Workers involved in producing nanomaterials or using nanomaterials in manufacturing plants are likely to have earlier and higher exposure to manufactured/engineered nanomaterials (ENM) than the general population. This is because both the volume handled and the probability of the effluence of 'free' nanoparticles from the handled volume are much higher during a production process than at any other stage in the lifecycle of nanomaterials and nanotechnology-enabled products. Risk assessment (RA) techniques using control banding (CB) as a framework for risk transfer represents a robust theory but further progress on implementing the model is required so that risk can be transferred to insurance companies. Following a review of RA in general and hazard measurement in particular, we subject a Structural Alert Scheme methodology to three industrial case studies using ZrO2, TiO2, and multi-walled carbon nanotubes (MWCNT). The materials are tested in a pristine state and in a remediated (coated) state, and the respective emission and hazard rates are tested alongside the material performance as originally designed. To our knowledge, this is the first such implementation of a CB RA in conjunction with an ENM performance test and offers both manufacturers and underwriters an insight into future applications.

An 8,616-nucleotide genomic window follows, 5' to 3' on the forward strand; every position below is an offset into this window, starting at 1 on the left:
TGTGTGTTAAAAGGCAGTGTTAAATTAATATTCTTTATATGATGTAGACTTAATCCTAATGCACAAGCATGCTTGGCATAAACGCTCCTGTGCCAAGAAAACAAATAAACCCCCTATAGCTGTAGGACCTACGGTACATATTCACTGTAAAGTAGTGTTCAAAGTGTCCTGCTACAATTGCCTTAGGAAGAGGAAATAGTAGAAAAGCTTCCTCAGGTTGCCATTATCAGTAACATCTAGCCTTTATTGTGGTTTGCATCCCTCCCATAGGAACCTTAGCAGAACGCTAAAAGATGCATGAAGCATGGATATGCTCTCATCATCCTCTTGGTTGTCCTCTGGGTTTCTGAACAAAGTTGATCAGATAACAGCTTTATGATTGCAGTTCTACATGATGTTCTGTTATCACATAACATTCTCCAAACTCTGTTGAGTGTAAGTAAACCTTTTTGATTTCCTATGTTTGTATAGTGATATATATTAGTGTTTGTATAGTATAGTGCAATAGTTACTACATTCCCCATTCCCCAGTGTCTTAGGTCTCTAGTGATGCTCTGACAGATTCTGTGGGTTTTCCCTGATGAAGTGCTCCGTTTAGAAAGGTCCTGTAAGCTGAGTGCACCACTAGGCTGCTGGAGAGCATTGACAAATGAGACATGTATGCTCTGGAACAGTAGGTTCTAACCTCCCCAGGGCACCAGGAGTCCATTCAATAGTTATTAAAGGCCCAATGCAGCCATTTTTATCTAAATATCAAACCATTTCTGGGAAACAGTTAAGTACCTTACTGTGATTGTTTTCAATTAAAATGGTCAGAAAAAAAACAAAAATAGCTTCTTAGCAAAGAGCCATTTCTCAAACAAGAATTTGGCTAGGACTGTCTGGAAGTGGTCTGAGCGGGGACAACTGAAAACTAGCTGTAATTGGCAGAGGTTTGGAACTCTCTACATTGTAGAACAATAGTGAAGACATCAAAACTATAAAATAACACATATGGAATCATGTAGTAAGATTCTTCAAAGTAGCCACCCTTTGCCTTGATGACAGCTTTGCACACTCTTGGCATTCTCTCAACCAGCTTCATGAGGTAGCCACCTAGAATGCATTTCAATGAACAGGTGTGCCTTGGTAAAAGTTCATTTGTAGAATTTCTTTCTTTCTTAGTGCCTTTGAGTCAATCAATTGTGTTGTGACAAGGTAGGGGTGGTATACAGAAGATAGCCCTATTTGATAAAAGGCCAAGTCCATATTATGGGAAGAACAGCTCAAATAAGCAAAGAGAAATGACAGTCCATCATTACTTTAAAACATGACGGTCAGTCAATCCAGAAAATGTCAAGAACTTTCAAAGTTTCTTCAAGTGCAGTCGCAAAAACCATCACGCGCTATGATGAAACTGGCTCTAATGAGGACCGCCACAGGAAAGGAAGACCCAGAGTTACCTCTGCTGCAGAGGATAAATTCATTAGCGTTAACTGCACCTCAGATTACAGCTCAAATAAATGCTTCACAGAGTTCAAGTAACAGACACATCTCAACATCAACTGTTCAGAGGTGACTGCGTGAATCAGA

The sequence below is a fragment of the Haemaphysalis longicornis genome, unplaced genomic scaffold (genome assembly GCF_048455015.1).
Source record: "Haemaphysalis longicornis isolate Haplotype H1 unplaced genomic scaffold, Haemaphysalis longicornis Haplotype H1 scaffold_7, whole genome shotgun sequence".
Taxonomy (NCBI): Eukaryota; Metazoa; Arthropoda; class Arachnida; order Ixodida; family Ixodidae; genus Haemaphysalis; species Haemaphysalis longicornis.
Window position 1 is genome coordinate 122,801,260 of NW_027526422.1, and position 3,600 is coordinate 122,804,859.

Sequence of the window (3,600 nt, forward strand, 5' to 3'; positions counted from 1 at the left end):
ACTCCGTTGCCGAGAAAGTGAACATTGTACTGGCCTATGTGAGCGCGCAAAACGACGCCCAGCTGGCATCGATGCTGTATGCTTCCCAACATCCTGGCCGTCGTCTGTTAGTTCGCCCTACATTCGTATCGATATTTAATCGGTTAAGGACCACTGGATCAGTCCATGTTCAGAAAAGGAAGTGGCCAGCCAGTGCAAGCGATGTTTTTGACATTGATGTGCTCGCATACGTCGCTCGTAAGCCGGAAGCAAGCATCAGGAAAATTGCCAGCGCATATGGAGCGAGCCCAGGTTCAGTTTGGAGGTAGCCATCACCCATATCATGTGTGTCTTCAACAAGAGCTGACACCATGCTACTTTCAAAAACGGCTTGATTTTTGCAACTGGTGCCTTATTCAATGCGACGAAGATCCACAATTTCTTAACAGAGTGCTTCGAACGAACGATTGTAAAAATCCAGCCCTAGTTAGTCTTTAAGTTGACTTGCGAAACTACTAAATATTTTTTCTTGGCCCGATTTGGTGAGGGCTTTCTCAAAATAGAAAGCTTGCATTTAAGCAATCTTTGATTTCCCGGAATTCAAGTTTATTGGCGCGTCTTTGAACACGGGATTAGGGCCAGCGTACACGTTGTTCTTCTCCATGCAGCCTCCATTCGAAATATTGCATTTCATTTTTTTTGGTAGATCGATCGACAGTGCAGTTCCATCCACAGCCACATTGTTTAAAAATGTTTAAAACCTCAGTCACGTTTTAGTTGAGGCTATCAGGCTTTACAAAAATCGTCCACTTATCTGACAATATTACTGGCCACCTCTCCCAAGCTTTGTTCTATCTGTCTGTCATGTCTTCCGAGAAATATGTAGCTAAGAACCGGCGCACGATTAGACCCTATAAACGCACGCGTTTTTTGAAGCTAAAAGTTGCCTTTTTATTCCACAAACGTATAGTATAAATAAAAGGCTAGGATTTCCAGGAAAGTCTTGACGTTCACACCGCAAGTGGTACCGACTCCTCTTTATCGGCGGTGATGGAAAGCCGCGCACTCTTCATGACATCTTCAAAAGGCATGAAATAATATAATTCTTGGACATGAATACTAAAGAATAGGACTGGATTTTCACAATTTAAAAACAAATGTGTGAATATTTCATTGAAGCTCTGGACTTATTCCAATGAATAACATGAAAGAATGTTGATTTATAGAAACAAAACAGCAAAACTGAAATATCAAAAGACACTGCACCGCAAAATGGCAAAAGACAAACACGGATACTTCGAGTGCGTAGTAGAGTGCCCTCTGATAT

Impact and effectiveness of risk mitigation strategies on the insurability of nanomaterial production: evidences from industrial case studies / Enrico Bergamaschi, Finbarr Murphy, Craig A. Poland, Martin Mullins, Anna L. Costa, Eamonn McAlea, Lang Tran, Syed A. M. Tofail. - In: WILEY INTERDISCIPLINARY REVIEWS. NANOMEDICINE AND NANOBIOTECHNOLOGY. - ISSN 1939-5116. - 7:6(2015), pp. 839-855. [10.1002/wnan.1340]
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